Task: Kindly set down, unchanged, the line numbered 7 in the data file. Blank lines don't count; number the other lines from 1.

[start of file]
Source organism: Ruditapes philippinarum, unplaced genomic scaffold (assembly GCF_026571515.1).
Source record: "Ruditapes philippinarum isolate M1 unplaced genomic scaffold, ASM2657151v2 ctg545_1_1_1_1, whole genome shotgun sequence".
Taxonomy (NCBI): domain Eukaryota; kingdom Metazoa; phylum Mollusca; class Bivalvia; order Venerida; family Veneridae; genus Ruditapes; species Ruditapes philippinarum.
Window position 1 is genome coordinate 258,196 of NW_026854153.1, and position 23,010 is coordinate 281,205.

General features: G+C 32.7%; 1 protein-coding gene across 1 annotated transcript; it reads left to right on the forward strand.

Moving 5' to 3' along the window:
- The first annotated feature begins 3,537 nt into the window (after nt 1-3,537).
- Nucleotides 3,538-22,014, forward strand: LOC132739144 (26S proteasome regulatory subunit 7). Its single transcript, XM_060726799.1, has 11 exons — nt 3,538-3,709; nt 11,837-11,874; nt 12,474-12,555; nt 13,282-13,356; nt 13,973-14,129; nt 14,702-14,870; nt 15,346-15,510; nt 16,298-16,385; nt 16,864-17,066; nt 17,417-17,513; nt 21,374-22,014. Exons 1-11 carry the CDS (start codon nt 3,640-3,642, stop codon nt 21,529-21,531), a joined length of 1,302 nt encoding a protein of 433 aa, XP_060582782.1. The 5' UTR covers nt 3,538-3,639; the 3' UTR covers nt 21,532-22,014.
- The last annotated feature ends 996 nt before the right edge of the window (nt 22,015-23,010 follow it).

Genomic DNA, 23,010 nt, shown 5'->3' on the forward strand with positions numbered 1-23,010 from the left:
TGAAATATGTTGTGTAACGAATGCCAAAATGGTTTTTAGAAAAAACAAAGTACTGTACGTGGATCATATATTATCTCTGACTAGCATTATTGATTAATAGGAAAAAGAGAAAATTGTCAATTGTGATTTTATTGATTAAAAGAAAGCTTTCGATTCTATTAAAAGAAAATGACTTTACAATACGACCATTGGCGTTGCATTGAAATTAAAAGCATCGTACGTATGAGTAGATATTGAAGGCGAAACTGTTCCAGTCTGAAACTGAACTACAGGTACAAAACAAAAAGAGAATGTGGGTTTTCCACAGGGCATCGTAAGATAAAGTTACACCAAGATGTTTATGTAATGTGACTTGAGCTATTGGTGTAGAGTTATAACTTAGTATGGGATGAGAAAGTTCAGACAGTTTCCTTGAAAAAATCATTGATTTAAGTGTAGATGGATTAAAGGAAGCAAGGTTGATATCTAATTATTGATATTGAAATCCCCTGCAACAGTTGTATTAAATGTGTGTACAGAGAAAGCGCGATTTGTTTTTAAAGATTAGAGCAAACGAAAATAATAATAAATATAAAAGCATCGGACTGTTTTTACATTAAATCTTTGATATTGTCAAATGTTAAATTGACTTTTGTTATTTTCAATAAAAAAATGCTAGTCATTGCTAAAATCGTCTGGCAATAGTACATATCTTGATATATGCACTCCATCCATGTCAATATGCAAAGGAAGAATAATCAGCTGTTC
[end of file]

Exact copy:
- The first annotated feature begins 3,537 nt into the window (after nt 1-3,537).